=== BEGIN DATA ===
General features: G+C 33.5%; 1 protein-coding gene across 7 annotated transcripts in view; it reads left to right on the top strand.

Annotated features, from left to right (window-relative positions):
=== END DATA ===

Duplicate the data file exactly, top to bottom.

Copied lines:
General features: G+C 33.5%; 1 protein-coding gene across 7 annotated transcripts in view; it reads left to right on the top strand.

Annotated features, from left to right (window-relative positions):